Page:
Gender as a Clinically Relevant Outcome Variable in Acne: Benefits of a FixedCombination Clindamycin Phosphate (1.2%) and Benzoyl Peroxide (2.5%)Aqueous Gel

December 2012 | Volume 11 | Issue 12 | Original Article | 1440 | Copyright © December 2012

Julie C. Harper MD

The Dermatology and Skin Care Center of Birmingham, Birmingham, AL

Objective: There is an increasing interest in gender differences both in the pathogenesis and treatment of skin diseases. We investigate whether there were any treatment differences in male and female subjects treated with clindamycin phosphate 1.2%/benzoyl peroxide (BPO) 2.5% gel as monotherapy for moderate to severe acne.
Methods: We performed a post hoc analysis of the efficacy and cutaneous tolerability in 797 subjects receiving clindamycin phosphate 1.2%/BPO 2.5% gel from two 12-week, multicenter studies that enrolled 2,813 subjects with moderate to severe acne. Efficacy and tolerability were compared with both male and female subjects, overall and stratified by age (12-18 years and ≥18 years).
Results: Absolute mean reductions in lesion counts with clindamycin phosphate 1.2%/BPO 2.5% gel were comparable and not significantly different across gender and age groups. Net reductions were greater in the adolescent groups. Treatment success in the older males was significantly greater (P=.046) compared with the adolescent males, and the difference between the male and female adolescent groups was significant in favor of the female subjects (P=.046). Cutaneous tolerability was comparable across all groups and between clindamycin phosphate 1.2%/BPO 2.5% gel and vehicle.
Conclusions: Clindamycin phosphate 1.2%/BPO 2.5% gel provided comparable reductions in lesion counts across all 4 groups; however, the impact was greater in those subjects with more severe acne (the older males and adolescent females), and net benefit was greater in the adolescent subjects.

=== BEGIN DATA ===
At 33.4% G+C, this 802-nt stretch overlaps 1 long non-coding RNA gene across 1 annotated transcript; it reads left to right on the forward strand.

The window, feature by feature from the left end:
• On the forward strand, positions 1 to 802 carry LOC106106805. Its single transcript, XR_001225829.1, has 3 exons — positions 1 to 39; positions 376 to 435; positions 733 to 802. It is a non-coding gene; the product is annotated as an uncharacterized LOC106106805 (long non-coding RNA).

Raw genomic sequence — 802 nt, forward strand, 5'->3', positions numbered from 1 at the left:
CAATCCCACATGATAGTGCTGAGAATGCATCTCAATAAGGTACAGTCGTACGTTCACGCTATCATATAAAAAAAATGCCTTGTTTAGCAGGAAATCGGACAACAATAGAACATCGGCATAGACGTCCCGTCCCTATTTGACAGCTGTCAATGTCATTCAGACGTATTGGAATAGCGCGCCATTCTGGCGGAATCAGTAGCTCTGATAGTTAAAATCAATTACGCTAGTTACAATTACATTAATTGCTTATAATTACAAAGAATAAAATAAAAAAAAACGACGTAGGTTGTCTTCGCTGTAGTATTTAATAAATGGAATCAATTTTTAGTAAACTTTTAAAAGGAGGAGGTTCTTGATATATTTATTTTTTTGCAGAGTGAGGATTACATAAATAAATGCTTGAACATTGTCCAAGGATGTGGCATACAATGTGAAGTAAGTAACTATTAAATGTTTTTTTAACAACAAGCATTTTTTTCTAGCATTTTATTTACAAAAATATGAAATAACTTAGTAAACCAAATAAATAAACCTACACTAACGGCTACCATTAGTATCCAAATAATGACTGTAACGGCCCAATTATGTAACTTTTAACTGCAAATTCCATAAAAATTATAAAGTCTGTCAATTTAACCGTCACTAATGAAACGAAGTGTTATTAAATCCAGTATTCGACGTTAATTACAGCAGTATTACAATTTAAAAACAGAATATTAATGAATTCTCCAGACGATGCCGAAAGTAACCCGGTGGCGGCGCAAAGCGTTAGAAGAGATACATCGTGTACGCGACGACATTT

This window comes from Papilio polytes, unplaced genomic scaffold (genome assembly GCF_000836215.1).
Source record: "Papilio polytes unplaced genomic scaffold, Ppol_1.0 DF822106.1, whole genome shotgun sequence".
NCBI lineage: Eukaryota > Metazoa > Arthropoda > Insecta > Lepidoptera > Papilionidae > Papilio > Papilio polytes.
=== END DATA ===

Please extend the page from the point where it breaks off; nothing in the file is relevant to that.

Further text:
J Drugs Dermatol. 2012;11(12):1440-1445.


There has been increasing interest in studying gender differences in skin disease to learn more about pathogenesis and to discover more effective treatments.1 The mechanisms underlying any gender differences in a variety of skin diseases remain largely unknown. Differences in the skin's structure and physiology, the effect of sex hormones, ethnic background, sociocultural behavior, and environmental factors may all have a part to play.2
It is well recognized that a number of key factors contribute to the pathogenesis of acne, including follicular epidermal hyperproliferation and follicle plugging, an excess of sebum, the presence and activity of Propionibacterium acnes, and inflammation.3 A clear physiological link has been established between steroid hormones and acne in both males and females. Androgen hormones bind and activate the androgen receptor in the sebaceous gland and in the follicular epithelium. Some conditions with an associated hyperandrogenism, such as polycystic ovarian syndrome or an androgen-secreting tumor, present with acne. However, most men and women with acne have normal circulating levels of steroid hormones.4 Adult males have higher androgen hormones levels in the adult years than do females, but acne is more common in the female population in this age group.
Gender differences have largely been ignored when reviewing clinical data and outcomes in acne, yet unlike other diseases, there is often a more equivalent distribution of subjects by sex with acne, and in some cases, a greater proportion of females included in these studies. Female acne patients have been shown to report worse quality of life than male acne patients.5 In terms of acne presentation, it is generally accepted that nodulocystic acne is more prevalent in adolescent male patients.6 Acne on the lower face and jawline and cyclical flaring of lesions may be associated with hormonally mediated acne in females.7
A recent study of dapsone 5% gel suggested that efficacy results appear to be influenced by gender, with female subjects experiencing a significantly greater reduction in acne lesion counts than their male counterparts following 12 weeks of therapy. There was no gender difference in the incidence of adverse events (AEs) reported by treated subjects.8
As well as gender, there are differences relating to the patient's age. Comedones are prominent in adolescent acne, and the acne frequently presents in the T-zone and on the trunk. Adult female acne is oftentimes nodular, and comedones are not clinically prominent. Adult females present with acne on the lower face and jawline in the U-zone.9